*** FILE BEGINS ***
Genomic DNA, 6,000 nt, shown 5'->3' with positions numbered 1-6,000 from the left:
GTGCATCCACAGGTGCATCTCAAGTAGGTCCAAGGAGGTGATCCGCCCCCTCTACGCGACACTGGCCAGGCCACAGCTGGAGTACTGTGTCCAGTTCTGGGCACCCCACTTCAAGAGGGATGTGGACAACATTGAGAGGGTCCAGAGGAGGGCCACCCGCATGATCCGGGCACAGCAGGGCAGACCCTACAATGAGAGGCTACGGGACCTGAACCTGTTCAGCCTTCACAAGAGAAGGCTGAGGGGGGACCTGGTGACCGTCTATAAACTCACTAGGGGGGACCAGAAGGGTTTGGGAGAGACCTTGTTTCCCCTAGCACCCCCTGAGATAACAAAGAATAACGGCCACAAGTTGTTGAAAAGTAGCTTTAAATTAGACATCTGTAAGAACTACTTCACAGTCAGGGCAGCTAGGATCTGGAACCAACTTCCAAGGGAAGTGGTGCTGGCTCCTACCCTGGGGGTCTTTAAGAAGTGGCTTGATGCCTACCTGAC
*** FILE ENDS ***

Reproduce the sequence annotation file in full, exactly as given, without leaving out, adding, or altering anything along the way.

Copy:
Genomic DNA, 6,000 nt, shown 5'->3' with positions numbered 1-6,000 from the left:
GTGCATCCACAGGTGCATCTCAAGTAGGTCCAAGGAGGTGATCCGCCCCCTCTACGCGACACTGGCCAGGCCACAGCTGGAGTACTGTGTCCAGTTCTGGGCACCCCACTTCAAGAGGGATGTGGACAACATTGAGAGGGTCCAGAGGAGGGCCACCCGCATGATCCGGGCACAGCAGGGCAGACCCTACAATGAGAGGCTACGGGACCTGAACCTGTTCAGCCTTCACAAGAGAAGGCTGAGGGGGGACCTGGTGACCGTCTATAAACTCACTAGGGGGGACCAGAAGGGTTTGGGAGAGACCTTGTTTCCCCTAGCACCCCCTGAGATAACAAAGAATAACGGCCACAAGTTGTTGAAAAGTAGCTTTAAATTAGACATCTGTAAGAACTACTTCACAGTCAGGGCAGCTAGGATCTGGAACCAACTTCCAAGGGAAGTGGTGCTGGCTCCTACCCTGGGGGTCTTTAAGAAGTGGCTTGATGCCTACCTGAC